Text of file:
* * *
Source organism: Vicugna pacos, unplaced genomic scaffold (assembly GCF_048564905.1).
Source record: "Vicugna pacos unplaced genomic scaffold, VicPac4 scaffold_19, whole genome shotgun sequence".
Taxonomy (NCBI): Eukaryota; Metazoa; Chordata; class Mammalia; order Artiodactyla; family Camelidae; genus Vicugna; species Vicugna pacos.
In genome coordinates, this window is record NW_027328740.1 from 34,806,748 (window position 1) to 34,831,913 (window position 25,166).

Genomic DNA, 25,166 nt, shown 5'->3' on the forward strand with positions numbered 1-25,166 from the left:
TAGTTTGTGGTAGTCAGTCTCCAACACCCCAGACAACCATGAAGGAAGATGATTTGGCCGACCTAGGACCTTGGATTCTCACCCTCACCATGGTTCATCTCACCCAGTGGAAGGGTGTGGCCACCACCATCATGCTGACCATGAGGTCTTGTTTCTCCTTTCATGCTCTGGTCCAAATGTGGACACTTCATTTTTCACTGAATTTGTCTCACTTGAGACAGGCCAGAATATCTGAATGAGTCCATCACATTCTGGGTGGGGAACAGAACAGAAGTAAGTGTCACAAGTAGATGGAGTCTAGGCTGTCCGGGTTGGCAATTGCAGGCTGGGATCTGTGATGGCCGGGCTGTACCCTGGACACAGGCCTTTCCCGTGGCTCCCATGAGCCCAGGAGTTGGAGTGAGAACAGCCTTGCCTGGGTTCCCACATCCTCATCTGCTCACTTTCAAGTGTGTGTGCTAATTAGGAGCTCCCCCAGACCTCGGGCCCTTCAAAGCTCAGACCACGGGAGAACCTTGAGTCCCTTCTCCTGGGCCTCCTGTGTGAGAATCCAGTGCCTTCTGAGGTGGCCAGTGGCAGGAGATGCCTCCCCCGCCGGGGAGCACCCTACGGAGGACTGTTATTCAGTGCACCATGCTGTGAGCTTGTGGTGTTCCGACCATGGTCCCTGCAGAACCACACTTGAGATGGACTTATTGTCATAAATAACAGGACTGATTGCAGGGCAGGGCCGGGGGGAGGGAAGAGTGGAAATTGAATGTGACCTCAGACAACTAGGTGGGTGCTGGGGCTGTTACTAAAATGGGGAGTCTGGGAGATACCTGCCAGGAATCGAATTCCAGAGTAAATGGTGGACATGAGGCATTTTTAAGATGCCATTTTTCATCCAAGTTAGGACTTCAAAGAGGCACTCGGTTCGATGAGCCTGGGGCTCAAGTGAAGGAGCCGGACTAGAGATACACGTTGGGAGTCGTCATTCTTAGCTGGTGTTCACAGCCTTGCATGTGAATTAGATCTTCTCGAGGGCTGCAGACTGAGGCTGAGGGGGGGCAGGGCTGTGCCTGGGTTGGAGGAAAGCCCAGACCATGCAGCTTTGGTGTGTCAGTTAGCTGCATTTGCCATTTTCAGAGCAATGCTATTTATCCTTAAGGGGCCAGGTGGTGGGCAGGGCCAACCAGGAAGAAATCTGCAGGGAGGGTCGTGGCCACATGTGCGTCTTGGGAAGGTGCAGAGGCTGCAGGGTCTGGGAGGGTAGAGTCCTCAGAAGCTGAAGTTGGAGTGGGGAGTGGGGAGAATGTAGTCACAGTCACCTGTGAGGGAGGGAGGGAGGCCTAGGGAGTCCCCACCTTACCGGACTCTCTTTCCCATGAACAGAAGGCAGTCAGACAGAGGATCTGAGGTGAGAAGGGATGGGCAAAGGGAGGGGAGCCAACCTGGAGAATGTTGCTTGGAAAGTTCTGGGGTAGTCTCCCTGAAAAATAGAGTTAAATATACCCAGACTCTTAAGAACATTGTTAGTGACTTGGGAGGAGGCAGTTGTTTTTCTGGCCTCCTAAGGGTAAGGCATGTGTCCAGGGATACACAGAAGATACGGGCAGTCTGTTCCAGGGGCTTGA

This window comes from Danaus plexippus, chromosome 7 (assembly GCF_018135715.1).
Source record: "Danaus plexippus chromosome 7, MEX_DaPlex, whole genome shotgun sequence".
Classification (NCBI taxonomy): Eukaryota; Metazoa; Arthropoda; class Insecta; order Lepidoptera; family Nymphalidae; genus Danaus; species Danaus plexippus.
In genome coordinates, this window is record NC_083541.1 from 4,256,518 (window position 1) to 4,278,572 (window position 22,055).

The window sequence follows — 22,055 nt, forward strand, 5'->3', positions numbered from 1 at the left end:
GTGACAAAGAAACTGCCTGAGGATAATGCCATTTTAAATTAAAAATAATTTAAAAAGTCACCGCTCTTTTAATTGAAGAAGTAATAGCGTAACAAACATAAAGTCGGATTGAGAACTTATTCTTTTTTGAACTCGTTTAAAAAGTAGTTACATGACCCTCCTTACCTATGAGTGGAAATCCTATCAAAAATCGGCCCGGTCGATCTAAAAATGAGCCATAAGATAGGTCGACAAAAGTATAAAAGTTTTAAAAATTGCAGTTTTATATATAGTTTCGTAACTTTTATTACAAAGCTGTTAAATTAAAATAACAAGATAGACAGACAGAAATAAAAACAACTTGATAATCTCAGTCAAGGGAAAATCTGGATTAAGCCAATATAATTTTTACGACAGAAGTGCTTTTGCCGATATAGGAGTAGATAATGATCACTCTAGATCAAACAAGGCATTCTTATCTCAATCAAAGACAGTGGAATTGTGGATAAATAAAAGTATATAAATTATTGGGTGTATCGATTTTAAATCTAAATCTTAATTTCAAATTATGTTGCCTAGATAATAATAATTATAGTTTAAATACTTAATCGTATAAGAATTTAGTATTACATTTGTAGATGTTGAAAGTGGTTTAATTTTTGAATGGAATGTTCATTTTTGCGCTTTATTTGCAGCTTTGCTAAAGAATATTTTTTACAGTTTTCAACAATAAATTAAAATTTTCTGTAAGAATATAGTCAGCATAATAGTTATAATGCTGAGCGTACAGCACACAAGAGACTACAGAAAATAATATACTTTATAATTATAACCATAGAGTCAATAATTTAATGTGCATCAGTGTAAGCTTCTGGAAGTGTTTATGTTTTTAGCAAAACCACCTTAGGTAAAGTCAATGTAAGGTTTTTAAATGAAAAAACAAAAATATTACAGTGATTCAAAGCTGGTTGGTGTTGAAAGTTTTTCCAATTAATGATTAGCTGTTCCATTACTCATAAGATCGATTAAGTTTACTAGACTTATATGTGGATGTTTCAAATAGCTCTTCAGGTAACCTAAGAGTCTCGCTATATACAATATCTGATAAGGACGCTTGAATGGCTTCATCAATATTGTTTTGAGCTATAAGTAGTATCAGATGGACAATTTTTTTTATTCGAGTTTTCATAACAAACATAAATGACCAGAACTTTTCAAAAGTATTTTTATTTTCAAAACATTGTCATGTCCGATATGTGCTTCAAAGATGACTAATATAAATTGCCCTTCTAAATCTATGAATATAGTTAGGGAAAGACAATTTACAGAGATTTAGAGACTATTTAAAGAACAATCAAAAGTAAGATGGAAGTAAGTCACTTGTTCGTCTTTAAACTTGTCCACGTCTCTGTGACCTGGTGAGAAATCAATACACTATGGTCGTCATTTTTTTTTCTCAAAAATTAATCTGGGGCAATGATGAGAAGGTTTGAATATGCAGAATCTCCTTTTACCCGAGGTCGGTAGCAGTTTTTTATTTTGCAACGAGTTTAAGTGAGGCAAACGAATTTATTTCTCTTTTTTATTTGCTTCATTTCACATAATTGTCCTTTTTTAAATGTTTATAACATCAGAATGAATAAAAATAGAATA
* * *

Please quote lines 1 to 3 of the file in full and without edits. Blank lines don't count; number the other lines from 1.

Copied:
Source organism: Vicugna pacos, unplaced genomic scaffold (assembly GCF_048564905.1).
Source record: "Vicugna pacos unplaced genomic scaffold, VicPac4 scaffold_19, whole genome shotgun sequence".
Taxonomy (NCBI): Eukaryota; Metazoa; Chordata; class Mammalia; order Artiodactyla; family Camelidae; genus Vicugna; species Vicugna pacos.